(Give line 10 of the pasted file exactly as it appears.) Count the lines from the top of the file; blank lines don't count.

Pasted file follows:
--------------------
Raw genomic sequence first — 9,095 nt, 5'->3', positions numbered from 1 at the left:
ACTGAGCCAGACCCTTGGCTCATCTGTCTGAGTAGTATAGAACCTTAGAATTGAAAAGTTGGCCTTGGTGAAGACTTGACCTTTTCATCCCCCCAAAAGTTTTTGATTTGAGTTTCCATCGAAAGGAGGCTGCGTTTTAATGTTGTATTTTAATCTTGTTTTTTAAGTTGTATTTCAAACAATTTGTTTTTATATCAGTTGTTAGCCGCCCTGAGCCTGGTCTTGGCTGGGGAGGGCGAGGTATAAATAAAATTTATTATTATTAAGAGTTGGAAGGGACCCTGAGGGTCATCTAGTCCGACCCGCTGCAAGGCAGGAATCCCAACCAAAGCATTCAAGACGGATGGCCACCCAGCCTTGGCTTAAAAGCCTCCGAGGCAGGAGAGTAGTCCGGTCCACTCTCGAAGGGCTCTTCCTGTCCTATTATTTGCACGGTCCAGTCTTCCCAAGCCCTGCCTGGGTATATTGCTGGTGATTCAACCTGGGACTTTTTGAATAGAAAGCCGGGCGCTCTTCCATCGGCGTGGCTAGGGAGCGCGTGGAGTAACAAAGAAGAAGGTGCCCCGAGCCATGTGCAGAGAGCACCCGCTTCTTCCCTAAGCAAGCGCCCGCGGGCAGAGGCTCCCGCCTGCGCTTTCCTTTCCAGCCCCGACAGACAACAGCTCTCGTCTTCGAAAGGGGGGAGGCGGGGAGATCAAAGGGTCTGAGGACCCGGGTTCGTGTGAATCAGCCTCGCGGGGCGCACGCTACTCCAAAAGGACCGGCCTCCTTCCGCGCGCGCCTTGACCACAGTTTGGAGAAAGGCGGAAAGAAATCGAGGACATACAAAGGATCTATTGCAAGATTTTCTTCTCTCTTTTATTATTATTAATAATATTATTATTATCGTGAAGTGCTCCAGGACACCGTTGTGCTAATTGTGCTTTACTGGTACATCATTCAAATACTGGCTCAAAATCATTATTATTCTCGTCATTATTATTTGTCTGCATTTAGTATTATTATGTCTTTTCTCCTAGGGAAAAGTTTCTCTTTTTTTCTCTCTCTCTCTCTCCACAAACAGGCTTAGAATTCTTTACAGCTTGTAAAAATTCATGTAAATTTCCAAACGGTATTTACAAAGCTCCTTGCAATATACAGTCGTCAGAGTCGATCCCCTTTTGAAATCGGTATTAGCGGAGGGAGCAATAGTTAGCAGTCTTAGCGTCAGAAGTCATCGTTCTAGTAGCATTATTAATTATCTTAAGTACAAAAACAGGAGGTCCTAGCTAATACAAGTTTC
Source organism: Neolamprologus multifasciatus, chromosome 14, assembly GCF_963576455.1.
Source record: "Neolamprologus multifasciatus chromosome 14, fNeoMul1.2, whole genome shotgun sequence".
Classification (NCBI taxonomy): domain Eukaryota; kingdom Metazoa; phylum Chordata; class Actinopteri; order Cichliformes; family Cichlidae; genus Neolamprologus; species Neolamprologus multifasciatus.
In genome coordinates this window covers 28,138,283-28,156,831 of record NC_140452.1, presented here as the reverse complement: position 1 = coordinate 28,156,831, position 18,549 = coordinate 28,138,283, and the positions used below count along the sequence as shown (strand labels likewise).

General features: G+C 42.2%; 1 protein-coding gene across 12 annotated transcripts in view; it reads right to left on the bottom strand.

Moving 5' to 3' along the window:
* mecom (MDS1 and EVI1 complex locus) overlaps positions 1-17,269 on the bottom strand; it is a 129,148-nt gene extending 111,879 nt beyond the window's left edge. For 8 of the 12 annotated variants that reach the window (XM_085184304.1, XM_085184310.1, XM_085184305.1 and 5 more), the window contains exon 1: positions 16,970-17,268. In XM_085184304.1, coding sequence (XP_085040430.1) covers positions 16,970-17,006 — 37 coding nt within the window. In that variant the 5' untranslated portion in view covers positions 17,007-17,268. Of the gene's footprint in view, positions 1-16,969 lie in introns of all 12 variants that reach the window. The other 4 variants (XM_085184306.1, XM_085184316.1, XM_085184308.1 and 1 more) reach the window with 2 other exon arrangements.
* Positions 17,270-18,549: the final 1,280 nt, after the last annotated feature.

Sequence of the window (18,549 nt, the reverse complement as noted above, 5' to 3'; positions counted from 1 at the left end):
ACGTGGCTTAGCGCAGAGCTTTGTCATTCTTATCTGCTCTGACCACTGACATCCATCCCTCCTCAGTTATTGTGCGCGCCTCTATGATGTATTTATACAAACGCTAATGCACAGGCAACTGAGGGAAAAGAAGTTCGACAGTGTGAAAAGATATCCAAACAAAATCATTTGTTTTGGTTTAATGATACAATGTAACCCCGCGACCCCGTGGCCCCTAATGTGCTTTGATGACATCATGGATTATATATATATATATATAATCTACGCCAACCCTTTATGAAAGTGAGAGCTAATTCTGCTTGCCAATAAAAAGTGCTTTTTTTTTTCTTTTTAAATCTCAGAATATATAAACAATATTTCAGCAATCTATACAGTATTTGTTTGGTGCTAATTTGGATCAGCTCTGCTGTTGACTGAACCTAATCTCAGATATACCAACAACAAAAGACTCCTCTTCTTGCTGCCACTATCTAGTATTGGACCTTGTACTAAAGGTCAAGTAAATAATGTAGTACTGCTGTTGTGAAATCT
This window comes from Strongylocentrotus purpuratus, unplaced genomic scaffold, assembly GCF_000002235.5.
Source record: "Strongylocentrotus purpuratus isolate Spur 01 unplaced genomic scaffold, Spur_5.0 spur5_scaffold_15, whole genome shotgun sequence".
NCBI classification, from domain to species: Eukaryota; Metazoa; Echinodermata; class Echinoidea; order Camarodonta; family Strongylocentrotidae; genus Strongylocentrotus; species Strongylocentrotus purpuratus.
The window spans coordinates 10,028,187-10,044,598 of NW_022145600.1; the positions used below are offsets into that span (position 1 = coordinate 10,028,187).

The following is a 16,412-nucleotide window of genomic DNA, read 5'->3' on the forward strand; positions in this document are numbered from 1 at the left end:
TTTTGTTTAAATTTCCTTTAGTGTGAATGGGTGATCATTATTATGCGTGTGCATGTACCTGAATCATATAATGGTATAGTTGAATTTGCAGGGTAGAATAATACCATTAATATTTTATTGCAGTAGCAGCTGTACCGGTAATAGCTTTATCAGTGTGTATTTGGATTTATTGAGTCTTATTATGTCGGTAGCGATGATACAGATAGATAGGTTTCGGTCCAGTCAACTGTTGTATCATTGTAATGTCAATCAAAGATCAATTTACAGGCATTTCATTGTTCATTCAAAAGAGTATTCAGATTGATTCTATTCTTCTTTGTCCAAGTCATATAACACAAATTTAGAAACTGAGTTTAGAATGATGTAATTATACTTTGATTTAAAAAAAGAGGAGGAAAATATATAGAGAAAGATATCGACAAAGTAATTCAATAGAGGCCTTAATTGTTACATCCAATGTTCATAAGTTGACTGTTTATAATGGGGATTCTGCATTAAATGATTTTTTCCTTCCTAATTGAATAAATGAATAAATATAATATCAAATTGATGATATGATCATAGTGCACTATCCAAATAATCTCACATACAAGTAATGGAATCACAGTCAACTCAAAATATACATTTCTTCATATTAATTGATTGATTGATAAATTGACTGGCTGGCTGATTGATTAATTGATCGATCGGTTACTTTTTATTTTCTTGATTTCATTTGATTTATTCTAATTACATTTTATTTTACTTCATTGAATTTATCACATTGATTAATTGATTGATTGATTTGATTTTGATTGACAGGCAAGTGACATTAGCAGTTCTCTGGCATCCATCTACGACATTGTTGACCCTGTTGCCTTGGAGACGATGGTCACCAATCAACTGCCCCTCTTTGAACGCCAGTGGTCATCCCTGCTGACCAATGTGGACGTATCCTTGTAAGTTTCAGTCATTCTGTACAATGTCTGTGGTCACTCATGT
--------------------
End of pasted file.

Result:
* Positions 17,270-18,549: the final 1,280 nt, after the last annotated feature.